a new significance

11 11 2009

88 years after its first use as a symbol of remembrance for the fallen, the poppy is again being associated with the  sacrifice and valour of the fighting man, amidst questions about our strategy and commitment in another conflict that has lasted far longer and achieved far less than most expected at its inception.

British soldier passes opium poppy, Musa Qaleh, Afghanistan 2009

British soldier and Afghan poppy, Musa Qaleh (Getty Images)

The recent, inevitable, announcement of yet another tragic death in South East Asia and the debacle surrounding Prime Minister Gordon Brown’s communication with Jacqui “J’accuse” Janes, the mother of late Guardsman Jamie Janes,  draws further attention to the United Kingdom’s (and NATO’s) strategy in the region.

I believe we must render Afghanistan and Pakistan impotent as launch pads for another 9/11. We must make it too uncomfortable for extremists to exist amongst the population and influence them, let alone train and re-equip themselves. I don’t buy into the myth that Afghanistan has never been subdued and thus a war there is unwinnable. Nor do I believe that the military have all the answers, or that we should seek to remodel a medieval culture after a western, democratic ideal. The result is bound to be an unconvincing, pale  imitation that will tear itself asunder immediately.

In the short term, force and favour are what is needed. Carrot and stick. As Macchiavelli  famously wrote, when speaking of  rulers in war: Since love and fear can hardly exist together, if we must choose between them, it is far safer to be feared than loved. It’s not very PC, but neither is war, and neither are the Pashtun, who we have to admit are the ‘enemy of enemies’ in Afghanistan.

In the past, force and favour brought a kind of stability to pre-industrial kingdoms and empires, including the region now known as Afghanistan. It was once itself even the centre of  the Greco-Bactrian kingdom, an empire that stretched – in the wake of Alexander the Great’s conquests – from the Indus River to the Caspian Sea, and whose legacy remains in the art and sculpture of the northern Indian sub-continent.

Force, through a military presence, with some demonstration of willingness to use overwhelming firepower, was coupled with favour: the giving of gifts to local grandees and the granting of concessions and power. Today we would call this bribery with menaces, and frown on it. In our democratic, industrialised modern world, this moral standpoint is all well and good, even necessary for the smooth functioning of society. But in Afghanistan political correctness earns no respect, whereas warlordism demands respect. So when in Rome (or Kabul) do as the Romans do: employ realpolitik.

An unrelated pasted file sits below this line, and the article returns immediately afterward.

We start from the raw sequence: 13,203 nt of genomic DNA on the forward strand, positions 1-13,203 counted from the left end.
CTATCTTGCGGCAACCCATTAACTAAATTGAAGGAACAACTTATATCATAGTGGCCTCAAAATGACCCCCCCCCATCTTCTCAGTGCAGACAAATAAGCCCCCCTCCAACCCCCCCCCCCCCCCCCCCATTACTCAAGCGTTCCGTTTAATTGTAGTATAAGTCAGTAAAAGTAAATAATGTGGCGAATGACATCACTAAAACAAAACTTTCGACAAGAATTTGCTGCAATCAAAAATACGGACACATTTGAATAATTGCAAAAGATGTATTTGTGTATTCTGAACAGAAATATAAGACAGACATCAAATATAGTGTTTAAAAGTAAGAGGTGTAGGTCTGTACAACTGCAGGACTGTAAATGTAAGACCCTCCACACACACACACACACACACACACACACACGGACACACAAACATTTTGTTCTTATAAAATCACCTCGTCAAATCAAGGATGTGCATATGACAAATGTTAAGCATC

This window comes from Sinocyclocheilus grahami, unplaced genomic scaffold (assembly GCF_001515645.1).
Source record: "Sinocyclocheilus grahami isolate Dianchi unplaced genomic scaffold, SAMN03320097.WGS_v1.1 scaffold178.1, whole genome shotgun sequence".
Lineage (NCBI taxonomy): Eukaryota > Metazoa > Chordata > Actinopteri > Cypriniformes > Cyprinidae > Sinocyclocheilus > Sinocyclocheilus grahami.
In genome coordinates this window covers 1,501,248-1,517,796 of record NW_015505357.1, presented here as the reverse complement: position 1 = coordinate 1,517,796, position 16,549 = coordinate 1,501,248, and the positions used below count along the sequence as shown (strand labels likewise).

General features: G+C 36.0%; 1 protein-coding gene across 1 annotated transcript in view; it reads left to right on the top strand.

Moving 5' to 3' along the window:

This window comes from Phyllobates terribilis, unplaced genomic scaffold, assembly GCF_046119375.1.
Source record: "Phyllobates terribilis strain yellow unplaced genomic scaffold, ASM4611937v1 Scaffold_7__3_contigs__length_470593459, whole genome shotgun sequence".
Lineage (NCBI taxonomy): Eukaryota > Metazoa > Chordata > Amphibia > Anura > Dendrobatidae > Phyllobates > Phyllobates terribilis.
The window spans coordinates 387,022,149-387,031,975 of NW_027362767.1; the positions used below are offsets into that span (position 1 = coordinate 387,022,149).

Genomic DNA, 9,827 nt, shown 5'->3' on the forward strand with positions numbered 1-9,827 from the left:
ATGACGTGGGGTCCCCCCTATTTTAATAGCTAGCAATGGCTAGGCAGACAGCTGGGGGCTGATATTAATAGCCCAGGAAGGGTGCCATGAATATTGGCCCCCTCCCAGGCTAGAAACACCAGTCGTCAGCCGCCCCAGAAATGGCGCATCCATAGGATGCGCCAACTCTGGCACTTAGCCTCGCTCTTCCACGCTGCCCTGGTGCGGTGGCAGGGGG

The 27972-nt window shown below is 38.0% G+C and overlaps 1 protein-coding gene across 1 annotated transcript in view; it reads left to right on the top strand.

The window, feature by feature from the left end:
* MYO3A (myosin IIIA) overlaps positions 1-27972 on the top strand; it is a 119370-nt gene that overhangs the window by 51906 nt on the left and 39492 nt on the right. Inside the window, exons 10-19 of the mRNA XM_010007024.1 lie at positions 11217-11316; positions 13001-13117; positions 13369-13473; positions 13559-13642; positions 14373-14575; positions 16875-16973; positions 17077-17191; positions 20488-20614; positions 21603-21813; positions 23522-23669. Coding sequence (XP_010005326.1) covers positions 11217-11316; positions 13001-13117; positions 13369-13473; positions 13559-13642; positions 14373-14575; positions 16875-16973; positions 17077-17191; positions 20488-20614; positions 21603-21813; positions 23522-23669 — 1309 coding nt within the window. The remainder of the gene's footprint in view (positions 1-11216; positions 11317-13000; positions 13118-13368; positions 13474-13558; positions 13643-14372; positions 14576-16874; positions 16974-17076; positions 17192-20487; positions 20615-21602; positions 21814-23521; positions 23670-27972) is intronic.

In fact the Romans (or more accurately, Italians) did just this in Afghanistan recently, but neglected to mention their arrangement to the French who replaced them before they departed for home, with disastrous consequences, as the Times reports.

Money is being wasted at home on dead-end procurement projects, and troops and equipment are being committed to Afghanistan in half-measures. If the nettle were to be grasped, and local stability bought with Treasury gold, enforced with many more boots on the ground, tanks, MRAPs,  transport and attack helicopters and intel assets, the civil construction projects might have a chance to raise the local standards of living and bring some of the population to the kerb at the edge of  the long road to modernity.  Rather like an extortionate loan, our current strategy of more or less minimal commitment sees us paying a lot more, over a longer period, than if we acceptthat we are at war and modify our economy to reflect and support the paradigm.

No one can fault the leadership of the troops in theatre, but on the home front, are our lions being led by donkeys once again?




2 responses

12 11 2009

Great post Dom. I more or less completely agree with your central thesis – but as I’m a tinkerer, you know I’ll have to build on a couple of your points as well.

First, I don’t believe that you can dismiss the entire Pashtun tribe as the enemy of enemies. But that said, there MUST be wider, and more decentralised power-sharing among Afghanistan’s other ethnic groups if there is ever to be a chance for peace and stability. This appears to be something that President Obama has understood, and why the final announcement on troop levels has been held off until a model for achieving this decentralisation strategy could be refined.

Secondly, I believe it wuld be more accurate to describe western societies as post-industrial, service-oriented societies. I think this is an important distinction to make, becuase it helps us better understand the vast gulf between “soft” mindset of western populations, politicians and soldiers – and the “hard” mindset of the Afghan population and insurgents.

This battle can be won, but it won’t be won in Kabul. It has to be won – and held- in each individual province, district and village through-out the land.


12 11 2009
Remembering… « Strike – Hold!

[…] That’s why I’m posting these thoughts the day after the “official” date. That’s also why I’m posting a link to Dom Hyde’s thoughts on why this year’s Rememberance Day has special significance… […]

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